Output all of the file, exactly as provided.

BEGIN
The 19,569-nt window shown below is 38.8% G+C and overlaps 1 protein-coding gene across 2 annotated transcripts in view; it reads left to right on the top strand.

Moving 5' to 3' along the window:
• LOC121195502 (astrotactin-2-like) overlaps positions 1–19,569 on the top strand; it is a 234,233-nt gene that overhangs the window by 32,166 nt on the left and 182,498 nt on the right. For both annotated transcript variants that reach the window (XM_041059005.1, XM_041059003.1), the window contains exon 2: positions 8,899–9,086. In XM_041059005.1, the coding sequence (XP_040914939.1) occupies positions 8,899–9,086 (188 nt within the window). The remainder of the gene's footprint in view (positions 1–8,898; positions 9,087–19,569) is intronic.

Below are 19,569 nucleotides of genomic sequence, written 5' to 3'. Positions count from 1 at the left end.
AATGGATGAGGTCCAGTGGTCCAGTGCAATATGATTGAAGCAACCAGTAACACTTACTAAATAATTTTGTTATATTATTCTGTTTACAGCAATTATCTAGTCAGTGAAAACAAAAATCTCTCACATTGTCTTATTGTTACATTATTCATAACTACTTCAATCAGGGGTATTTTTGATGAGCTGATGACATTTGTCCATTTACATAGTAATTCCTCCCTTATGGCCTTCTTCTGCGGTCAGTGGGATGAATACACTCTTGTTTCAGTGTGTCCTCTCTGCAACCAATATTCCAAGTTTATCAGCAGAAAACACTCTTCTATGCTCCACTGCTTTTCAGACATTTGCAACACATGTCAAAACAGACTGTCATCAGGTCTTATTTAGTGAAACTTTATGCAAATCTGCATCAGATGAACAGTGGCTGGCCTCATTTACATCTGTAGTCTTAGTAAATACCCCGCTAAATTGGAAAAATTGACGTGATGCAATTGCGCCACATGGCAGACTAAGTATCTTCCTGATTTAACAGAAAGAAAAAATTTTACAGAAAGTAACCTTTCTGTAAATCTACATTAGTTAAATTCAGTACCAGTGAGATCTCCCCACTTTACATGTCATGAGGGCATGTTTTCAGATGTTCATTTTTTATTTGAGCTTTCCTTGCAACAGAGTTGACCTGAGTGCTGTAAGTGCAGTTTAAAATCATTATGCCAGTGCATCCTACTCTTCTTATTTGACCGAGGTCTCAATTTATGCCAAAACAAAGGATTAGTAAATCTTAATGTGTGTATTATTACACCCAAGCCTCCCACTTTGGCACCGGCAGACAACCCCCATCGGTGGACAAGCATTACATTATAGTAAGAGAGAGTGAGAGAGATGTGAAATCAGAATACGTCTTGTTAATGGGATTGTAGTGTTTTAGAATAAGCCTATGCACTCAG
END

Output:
The 19,569-nt window shown below is 38.8% G+C and overlaps 1 protein-coding gene across 2 annotated transcripts in view; it reads left to right on the top strand.

Moving 5' to 3' along the window:
• LOC121195502 (astrotactin-2-like) overlaps positions 1–19,569 on the top strand; it is a 234,233-nt gene that overhangs the window by 32,166 nt on the left and 182,498 nt on the right. For both annotated transcript variants that reach the window (XM_041059005.1, XM_041059003.1), the window contains exon 2: positions 8,899–9,086. In XM_041059005.1, the coding sequence (XP_040914939.1) occupies positions 8,899–9,086 (188 nt within the window). The remainder of the gene's footprint in view (positions 1–8,898; positions 9,087–19,569) is intronic.

Below are 19,569 nucleotides of genomic sequence, written 5' to 3'. Positions count from 1 at the left end.
AATGGATGAGGTCCAGTGGTCCAGTGCAATATGATTGAAGCAACCAGTAACACTTACTAAATAATTTTGTTATATTATTCTGTTTACAGCAATTATCTAGTCAGTGAAAACAAAAATCTCTCACATTGTCTTATTGTTACATTATTCATAACTACTTCAATCAGGGGTATTTTTGATGAGCTGATGACATTTGTCCATTTACATAGTAATTCCTCCCTTATGGCCTTCTTCTGCGGTCAGTGGGATGAATACACTCTTGTTTCAGTGTGTCCTCTCTGCAACCAATATTCCAAGTTTATCAGCAGAAAACACTCTTCTATGCTCCACTGCTTTTCAGACATTTGCAACACATGTCAAAACAGACTGTCATCAGGTCTTATTTAGTGAAACTTTATGCAAATCTGCATCAGATGAACAGTGGCTGGCCTCATTTACATCTGTAGTCTTAGTAAATACCCCGCTAAATTGGAAAAATTGACGTGATGCAATTGCGCCACATGGCAGACTAAGTATCTTCCTGATTTAACAGAAAGAAAAAATTTTACAGAAAGTAACCTTTCTGTAAATCTACATTAGTTAAATTCAGTACCAGTGAGATCTCCCCACTTTACATGTCATGAGGGCATGTTTTCAGATGTTCATTTTTTATTTGAGCTTTCCTTGCAACAGAGTTGACCTGAGTGCTGTAAGTGCAGTTTAAAATCATTATGCCAGTGCATCCTACTCTTCTTATTTGACCGAGGTCTCAATTTATGCCAAAACAAAGGATTAGTAAATCTTAATGTGTGTATTATTACACCCAAGCCTCCCACTTTGGCACCGGCAGACAACCCCCATCGGTGGACAAGCATTACATTATAGTAAGAGAGAGTGAGAGAGATGTGAAATCAGAATACGTCTTGTTAATGGGATTGTAGTGTTTTAGAATAAGCCTATGCACTCAG